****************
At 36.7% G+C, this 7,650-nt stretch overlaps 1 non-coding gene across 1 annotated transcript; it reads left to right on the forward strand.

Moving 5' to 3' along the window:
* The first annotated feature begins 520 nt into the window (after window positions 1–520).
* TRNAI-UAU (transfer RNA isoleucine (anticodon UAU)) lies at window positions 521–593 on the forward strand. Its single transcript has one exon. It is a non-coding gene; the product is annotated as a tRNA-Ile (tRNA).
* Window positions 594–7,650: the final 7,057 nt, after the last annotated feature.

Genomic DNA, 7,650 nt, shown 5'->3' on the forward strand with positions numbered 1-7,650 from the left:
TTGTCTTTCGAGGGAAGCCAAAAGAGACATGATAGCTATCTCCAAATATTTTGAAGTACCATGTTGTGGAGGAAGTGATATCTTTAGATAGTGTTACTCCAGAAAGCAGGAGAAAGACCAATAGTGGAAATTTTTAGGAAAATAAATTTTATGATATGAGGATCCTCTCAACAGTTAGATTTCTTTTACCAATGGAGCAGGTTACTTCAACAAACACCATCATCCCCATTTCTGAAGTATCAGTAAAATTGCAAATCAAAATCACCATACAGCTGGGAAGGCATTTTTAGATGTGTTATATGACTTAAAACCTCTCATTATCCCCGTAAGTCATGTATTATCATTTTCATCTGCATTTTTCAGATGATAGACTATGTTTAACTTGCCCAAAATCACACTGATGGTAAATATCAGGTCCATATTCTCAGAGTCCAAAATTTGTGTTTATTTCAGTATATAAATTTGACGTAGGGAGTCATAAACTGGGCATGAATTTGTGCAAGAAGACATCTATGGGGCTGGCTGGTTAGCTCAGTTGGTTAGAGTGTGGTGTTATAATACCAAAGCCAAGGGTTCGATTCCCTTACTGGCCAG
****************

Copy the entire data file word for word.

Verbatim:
At 36.7% G+C, this 7,650-nt stretch overlaps 1 non-coding gene across 1 annotated transcript; it reads left to right on the forward strand.

Moving 5' to 3' along the window:
* The first annotated feature begins 520 nt into the window (after window positions 1–520).
* TRNAI-UAU (transfer RNA isoleucine (anticodon UAU)) lies at window positions 521–593 on the forward strand. Its single transcript has one exon. It is a non-coding gene; the product is annotated as a tRNA-Ile (tRNA).
* Window positions 594–7,650: the final 7,057 nt, after the last annotated feature.

Genomic DNA, 7,650 nt, shown 5'->3' on the forward strand with positions numbered 1-7,650 from the left:
TTGTCTTTCGAGGGAAGCCAAAAGAGACATGATAGCTATCTCCAAATATTTTGAAGTACCATGTTGTGGAGGAAGTGATATCTTTAGATAGTGTTACTCCAGAAAGCAGGAGAAAGACCAATAGTGGAAATTTTTAGGAAAATAAATTTTATGATATGAGGATCCTCTCAACAGTTAGATTTCTTTTACCAATGGAGCAGGTTACTTCAACAAACACCATCATCCCCATTTCTGAAGTATCAGTAAAATTGCAAATCAAAATCACCATACAGCTGGGAAGGCATTTTTAGATGTGTTATATGACTTAAAACCTCTCATTATCCCCGTAAGTCATGTATTATCATTTTCATCTGCATTTTTCAGATGATAGACTATGTTTAACTTGCCCAAAATCACACTGATGGTAAATATCAGGTCCATATTCTCAGAGTCCAAAATTTGTGTTTATTTCAGTATATAAATTTGACGTAGGGAGTCATAAACTGGGCATGAATTTGTGCAAGAAGACATCTATGGGGCTGGCTGGTTAGCTCAGTTGGTTAGAGTGTGGTGTTATAATACCAAAGCCAAGGGTTCGATTCCCTTACTGGCCAG